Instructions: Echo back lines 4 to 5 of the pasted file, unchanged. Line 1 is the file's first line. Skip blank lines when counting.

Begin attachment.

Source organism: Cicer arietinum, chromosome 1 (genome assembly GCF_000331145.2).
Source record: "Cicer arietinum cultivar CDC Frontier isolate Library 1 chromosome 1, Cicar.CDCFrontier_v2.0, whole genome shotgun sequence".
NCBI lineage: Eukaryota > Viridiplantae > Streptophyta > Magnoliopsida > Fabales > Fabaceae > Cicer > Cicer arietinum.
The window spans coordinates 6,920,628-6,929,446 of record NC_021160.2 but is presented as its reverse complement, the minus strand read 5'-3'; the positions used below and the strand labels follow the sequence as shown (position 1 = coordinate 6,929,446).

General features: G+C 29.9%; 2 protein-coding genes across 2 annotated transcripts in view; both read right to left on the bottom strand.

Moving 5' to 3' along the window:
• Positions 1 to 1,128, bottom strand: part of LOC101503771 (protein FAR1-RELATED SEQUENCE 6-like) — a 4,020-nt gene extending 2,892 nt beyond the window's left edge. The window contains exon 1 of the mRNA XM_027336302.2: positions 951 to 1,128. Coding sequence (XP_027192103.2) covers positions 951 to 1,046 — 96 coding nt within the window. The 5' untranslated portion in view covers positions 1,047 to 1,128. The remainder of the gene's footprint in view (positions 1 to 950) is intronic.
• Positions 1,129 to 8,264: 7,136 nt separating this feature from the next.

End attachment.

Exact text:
The window spans coordinates 6,920,628-6,929,446 of record NC_021160.2 but is presented as its reverse complement, the minus strand read 5'-3'; the positions used below and the strand labels follow the sequence as shown (position 1 = coordinate 6,929,446).

General features: G+C 29.9%; 2 protein-coding genes across 2 annotated transcripts in view; both read right to left on the bottom strand.